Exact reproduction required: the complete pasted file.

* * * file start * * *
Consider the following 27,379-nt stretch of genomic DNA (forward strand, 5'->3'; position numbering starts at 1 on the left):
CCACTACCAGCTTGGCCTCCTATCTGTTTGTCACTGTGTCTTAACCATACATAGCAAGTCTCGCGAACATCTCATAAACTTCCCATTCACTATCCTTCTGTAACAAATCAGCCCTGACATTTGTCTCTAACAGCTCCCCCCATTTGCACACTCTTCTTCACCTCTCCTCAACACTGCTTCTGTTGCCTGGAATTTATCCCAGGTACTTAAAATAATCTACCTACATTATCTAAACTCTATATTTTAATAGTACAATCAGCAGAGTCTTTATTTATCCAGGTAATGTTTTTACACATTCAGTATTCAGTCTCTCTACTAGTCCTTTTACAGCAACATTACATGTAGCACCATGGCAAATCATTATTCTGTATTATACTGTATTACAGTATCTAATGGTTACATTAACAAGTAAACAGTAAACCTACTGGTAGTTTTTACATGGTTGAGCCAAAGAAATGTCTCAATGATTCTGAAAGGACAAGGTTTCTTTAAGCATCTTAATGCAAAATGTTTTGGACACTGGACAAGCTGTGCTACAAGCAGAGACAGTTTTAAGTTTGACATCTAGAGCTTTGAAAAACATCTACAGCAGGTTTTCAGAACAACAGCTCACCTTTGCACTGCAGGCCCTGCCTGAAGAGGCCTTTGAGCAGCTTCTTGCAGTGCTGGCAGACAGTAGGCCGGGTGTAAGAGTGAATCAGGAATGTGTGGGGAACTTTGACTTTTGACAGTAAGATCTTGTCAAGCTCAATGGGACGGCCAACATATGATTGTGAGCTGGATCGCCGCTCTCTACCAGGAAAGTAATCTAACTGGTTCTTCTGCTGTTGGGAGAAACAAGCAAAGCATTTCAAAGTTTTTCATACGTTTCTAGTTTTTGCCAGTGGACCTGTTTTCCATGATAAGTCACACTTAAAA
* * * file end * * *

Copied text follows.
Consider the following 27,379-nt stretch of genomic DNA (forward strand, 5'->3'; position numbering starts at 1 on the left):
CCACTACCAGCTTGGCCTCCTATCTGTTTGTCACTGTGTCTTAACCATACATAGCAAGTCTCGCGAACATCTCATAAACTTCCCATTCACTATCCTTCTGTAACAAATCAGCCCTGACATTTGTCTCTAACAGCTCCCCCCATTTGCACACTCTTCTTCACCTCTCCTCAACACTGCTTCTGTTGCCTGGAATTTATCCCAGGTACTTAAAATAATCTACCTACATTATCTAAACTCTATATTTTAATAGTACAATCAGCAGAGTCTTTATTTATCCAGGTAATGTTTTTACACATTCAGTATTCAGTCTCTCTACTAGTCCTTTTACAGCAACATTACATGTAGCACCATGGCAAATCATTATTCTGTATTATACTGTATTACAGTATCTAATGGTTACATTAACAAGTAAACAGTAAACCTACTGGTAGTTTTTACATGGTTGAGCCAAAGAAATGTCTCAATGATTCTGAAAGGACAAGGTTTCTTTAAGCATCTTAATGCAAAATGTTTTGGACACTGGACAAGCTGTGCTACAAGCAGAGACAGTTTTAAGTTTGACATCTAGAGCTTTGAAAAACATCTACAGCAGGTTTTCAGAACAACAGCTCACCTTTGCACTGCAGGCCCTGCCTGAAGAGGCCTTTGAGCAGCTTCTTGCAGTGCTGGCAGACAGTAGGCCGGGTGTAAGAGTGAATCAGGAATGTGTGGGGAACTTTGACTTTTGACAGTAAGATCTTGTCAAGCTCAATGGGACGGCCAACATATGATTGTGAGCTGGATCGCCGCTCTCTACCAGGAAAGTAATCTAACTGGTTCTTCTGCTGTTGGGAGAAACAAGCAAAGCATTTCAAAGTTTTTCATACGTTTCTAGTTTTTGCCAGTGGACCTGTTTTCCATGATAAGTCACACTTAAAA